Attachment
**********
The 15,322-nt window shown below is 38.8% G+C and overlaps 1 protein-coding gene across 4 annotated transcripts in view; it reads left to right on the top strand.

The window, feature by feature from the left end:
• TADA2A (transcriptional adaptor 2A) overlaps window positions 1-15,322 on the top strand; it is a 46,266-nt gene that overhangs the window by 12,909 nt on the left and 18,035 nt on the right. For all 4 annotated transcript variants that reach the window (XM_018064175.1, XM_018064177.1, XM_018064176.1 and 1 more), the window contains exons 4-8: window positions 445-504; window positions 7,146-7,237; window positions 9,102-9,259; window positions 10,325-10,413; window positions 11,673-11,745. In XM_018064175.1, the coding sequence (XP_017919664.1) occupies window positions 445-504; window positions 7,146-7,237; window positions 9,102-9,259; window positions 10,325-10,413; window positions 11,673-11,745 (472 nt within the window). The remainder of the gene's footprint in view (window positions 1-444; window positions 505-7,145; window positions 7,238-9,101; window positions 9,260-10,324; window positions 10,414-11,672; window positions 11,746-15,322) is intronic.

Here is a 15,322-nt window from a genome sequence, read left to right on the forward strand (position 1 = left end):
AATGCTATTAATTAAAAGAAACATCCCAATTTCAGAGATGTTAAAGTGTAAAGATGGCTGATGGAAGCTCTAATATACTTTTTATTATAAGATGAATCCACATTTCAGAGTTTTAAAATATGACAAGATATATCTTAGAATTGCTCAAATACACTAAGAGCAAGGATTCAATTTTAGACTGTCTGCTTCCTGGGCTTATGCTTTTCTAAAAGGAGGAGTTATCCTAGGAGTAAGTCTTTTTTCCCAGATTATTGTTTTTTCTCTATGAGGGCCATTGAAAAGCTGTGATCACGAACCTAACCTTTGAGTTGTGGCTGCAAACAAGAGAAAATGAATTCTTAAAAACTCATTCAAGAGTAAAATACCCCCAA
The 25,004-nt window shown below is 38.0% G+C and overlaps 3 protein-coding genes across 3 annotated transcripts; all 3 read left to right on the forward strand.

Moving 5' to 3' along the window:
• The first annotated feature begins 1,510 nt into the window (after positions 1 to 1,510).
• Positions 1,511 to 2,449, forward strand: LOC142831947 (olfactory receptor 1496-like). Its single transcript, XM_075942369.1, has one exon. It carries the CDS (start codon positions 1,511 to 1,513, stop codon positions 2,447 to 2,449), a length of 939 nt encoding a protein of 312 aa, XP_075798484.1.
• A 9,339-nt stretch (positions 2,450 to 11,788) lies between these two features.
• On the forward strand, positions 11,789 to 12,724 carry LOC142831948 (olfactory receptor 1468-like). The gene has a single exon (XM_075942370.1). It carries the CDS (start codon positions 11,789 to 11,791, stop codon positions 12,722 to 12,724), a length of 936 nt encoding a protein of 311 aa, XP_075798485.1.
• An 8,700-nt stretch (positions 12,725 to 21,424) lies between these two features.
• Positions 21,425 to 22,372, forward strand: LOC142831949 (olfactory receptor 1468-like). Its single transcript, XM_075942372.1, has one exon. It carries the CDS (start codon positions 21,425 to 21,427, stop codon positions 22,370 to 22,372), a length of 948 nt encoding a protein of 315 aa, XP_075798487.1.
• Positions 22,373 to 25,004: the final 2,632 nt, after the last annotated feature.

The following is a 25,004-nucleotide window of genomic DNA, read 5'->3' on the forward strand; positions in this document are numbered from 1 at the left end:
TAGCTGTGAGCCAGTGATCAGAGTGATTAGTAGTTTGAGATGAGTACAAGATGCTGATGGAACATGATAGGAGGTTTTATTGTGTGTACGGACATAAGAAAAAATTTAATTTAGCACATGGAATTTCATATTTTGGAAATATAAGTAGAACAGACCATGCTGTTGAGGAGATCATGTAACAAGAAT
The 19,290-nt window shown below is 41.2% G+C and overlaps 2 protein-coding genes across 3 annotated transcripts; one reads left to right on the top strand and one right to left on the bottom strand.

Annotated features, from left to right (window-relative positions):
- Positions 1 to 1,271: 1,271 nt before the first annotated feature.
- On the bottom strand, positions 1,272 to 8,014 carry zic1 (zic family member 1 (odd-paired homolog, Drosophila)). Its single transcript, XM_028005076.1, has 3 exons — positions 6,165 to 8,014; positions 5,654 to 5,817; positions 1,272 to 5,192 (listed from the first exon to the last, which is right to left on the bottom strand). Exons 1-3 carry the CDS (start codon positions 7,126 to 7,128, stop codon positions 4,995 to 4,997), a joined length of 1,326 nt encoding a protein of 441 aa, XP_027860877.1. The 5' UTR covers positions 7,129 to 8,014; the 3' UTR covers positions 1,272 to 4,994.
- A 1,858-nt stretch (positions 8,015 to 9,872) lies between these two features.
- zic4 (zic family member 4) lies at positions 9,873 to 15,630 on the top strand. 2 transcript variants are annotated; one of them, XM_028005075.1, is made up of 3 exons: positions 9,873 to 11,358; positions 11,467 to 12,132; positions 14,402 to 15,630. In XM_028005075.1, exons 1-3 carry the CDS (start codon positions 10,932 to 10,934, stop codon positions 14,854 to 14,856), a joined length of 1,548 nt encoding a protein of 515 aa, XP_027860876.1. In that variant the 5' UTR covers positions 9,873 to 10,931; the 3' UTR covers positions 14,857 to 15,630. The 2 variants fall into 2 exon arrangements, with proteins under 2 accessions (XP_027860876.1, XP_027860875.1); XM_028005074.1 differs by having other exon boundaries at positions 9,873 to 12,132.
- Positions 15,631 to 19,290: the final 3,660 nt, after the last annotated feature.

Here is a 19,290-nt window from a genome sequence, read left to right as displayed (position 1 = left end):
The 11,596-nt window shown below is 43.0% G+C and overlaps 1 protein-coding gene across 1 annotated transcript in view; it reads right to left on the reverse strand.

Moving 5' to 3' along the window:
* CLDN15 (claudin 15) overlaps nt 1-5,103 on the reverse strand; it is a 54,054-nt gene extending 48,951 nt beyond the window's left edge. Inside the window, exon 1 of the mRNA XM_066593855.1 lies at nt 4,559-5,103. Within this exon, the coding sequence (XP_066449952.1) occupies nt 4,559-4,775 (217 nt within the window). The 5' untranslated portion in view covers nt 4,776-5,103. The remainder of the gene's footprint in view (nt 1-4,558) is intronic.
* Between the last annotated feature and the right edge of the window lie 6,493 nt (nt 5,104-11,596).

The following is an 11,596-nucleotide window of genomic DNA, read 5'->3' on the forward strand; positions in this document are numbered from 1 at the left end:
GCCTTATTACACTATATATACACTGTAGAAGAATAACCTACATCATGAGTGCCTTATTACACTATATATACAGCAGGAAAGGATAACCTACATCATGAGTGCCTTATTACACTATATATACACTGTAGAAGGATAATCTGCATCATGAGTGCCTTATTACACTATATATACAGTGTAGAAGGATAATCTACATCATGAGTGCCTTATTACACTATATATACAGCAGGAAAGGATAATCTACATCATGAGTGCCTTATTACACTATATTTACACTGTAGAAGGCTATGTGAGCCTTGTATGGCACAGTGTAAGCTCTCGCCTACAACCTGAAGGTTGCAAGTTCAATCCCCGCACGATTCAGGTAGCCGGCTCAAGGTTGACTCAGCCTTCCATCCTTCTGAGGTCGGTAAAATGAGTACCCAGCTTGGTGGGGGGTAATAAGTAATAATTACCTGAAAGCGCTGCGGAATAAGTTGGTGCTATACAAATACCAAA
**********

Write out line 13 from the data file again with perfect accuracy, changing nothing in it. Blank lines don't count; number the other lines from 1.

• Positions 21,425 to 22,372, forward strand: LOC142831949 (olfactory receptor 1468-like). Its single transcript, XM_075942372.1, has one exon. It carries the CDS (start codon positions 21,425 to 21,427, stop codon positions 22,370 to 22,372), a length of 948 nt encoding a protein of 315 aa, XP_075798487.1.